Introduction of Planaria as a New Model for Multiple Scleros | 46388

Journal of Multiple Sclerosis

ISSN - 2376-0389
NLM - 101654564


Introduction of Planaria as a New Model for Multiple Sclerosis Research: Evidence from Behavioural Differences in Cuprizone Treated Planaria Exposed to Patterned Magnetic Fields

Mekers WFT, Murugan NJ and Persinger MA1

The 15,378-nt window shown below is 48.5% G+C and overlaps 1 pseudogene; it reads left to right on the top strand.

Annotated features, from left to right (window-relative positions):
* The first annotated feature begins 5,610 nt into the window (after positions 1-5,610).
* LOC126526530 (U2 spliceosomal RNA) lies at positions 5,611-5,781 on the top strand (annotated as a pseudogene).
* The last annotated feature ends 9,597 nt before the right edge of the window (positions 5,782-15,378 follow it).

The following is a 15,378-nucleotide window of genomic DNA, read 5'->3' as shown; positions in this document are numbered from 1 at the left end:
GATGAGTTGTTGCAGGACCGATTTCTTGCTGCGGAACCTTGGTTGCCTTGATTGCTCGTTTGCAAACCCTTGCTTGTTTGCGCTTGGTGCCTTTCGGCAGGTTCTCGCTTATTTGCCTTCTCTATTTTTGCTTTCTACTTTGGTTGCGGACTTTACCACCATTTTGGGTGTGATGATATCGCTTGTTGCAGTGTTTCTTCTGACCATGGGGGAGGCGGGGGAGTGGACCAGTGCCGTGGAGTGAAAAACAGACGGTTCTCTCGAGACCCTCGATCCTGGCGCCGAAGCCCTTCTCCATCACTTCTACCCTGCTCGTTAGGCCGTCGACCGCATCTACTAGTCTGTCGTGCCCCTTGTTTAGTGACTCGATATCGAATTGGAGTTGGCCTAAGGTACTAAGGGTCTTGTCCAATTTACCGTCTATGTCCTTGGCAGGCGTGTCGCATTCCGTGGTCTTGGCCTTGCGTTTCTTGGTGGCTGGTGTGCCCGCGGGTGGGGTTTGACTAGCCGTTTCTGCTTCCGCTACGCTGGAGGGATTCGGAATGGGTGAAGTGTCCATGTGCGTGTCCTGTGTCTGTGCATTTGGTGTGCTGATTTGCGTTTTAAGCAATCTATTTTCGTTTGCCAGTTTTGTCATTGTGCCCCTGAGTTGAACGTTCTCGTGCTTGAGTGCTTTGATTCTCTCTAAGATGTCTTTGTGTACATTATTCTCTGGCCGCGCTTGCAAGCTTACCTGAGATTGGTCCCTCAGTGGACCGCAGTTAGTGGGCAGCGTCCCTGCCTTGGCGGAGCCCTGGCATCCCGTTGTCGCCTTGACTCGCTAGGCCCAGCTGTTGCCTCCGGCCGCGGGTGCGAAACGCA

There has been a substantial history of correlative associations between subtle changes in geomagnetic intensity and the prevalence of multiple sclerosis. Several experiments have shown that rats in which experimental allergic encephalomyelitis had been induced respond to naturally-patterned weak magnetic fields. Exposures of only 6 min once per hour during the scotophase to a ~ 50 nT, 7 Hz magnetic field whose amplitude modulations simulated a sudden geomagnetic storm commencement markedly reduced both the behavioural symptoms and mononuclear cell infiltrations. In the present study planarian were exposed for only 6 min per day for three days to this same field pattern and intensities but with or without the presence of the demyelinating agent cuprizone. Behavioural analysis indicated a strong interaction after one day of exposure between cuprizone and field conditions for the numbers of “head whips” and an indicator of “unusual behaviours.” The 6 min exposures to the patterned magnetic field on the second and third days eliminated the effects of cuprizone upon the numbers of head whips and related anomalous behaviours. General activity was not affected. The specificity of the simultaneous exposure to the magnetic field and cuprizone for normalizing the planaria is consistent with the results of rodent studies involving one model of multiple sclerosis and suggests that this paradigm might be useful for examining the potential mechanisms for the correlation between prevalence of MS and geomagnetic variables.